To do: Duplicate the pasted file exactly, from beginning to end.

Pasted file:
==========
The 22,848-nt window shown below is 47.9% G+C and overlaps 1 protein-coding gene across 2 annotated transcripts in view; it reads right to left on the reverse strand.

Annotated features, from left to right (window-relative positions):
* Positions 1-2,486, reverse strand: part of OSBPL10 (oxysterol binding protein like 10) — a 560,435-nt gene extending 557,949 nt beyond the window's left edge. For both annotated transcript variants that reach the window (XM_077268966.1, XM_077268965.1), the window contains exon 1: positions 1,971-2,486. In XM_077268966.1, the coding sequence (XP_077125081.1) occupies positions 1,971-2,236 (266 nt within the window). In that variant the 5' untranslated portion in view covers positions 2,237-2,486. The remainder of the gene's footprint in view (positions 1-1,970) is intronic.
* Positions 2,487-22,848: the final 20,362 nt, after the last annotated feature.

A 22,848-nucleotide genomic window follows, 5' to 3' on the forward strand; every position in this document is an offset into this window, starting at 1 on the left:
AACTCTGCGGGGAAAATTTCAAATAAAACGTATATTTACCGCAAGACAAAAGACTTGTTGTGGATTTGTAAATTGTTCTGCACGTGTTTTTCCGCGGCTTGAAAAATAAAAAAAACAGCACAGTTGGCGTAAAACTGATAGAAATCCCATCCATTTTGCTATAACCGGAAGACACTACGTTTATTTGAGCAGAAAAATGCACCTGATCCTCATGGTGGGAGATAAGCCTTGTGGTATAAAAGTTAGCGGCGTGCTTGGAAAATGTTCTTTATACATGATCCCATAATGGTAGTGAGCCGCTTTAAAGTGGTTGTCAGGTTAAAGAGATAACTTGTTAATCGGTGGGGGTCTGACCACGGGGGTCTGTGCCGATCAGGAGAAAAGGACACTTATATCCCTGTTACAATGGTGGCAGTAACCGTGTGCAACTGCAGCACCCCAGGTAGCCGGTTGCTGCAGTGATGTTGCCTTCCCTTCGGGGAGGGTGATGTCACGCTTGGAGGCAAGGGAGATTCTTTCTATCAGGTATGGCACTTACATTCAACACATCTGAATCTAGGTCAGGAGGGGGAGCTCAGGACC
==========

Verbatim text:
The 22,848-nt window shown below is 47.9% G+C and overlaps 1 protein-coding gene across 2 annotated transcripts in view; it reads right to left on the reverse strand.

Annotated features, from left to right (window-relative positions):
* Positions 1-2,486, reverse strand: part of OSBPL10 (oxysterol binding protein like 10) — a 560,435-nt gene extending 557,949 nt beyond the window's left edge. For both annotated transcript variants that reach the window (XM_077268966.1, XM_077268965.1), the window contains exon 1: positions 1,971-2,486. In XM_077268966.1, the coding sequence (XP_077125081.1) occupies positions 1,971-2,236 (266 nt within the window). In that variant the 5' untranslated portion in view covers positions 2,237-2,486. The remainder of the gene's footprint in view (positions 1-1,970) is intronic.
* Positions 2,487-22,848: the final 20,362 nt, after the last annotated feature.

A 22,848-nucleotide genomic window follows, 5' to 3' on the forward strand; every position in this document is an offset into this window, starting at 1 on the left:
AACTCTGCGGGGAAAATTTCAAATAAAACGTATATTTACCGCAAGACAAAAGACTTGTTGTGGATTTGTAAATTGTTCTGCACGTGTTTTTCCGCGGCTTGAAAAATAAAAAAAACAGCACAGTTGGCGTAAAACTGATAGAAATCCCATCCATTTTGCTATAACCGGAAGACACTACGTTTATTTGAGCAGAAAAATGCACCTGATCCTCATGGTGGGAGATAAGCCTTGTGGTATAAAAGTTAGCGGCGTGCTTGGAAAATGTTCTTTATACATGATCCCATAATGGTAGTGAGCCGCTTTAAAGTGGTTGTCAGGTTAAAGAGATAACTTGTTAATCGGTGGGGGTCTGACCACGGGGGTCTGTGCCGATCAGGAGAAAAGGACACTTATATCCCTGTTACAATGGTGGCAGTAACCGTGTGCAACTGCAGCACCCCAGGTAGCCGGTTGCTGCAGTGATGTTGCCTTCCCTTCGGGGAGGGTGATGTCACGCTTGGAGGCAAGGGAGATTCTTTCTATCAGGTATGGCACTTACATTCAACACATCTGAATCTAGGTCAGGAGGGGGAGCTCAGGACC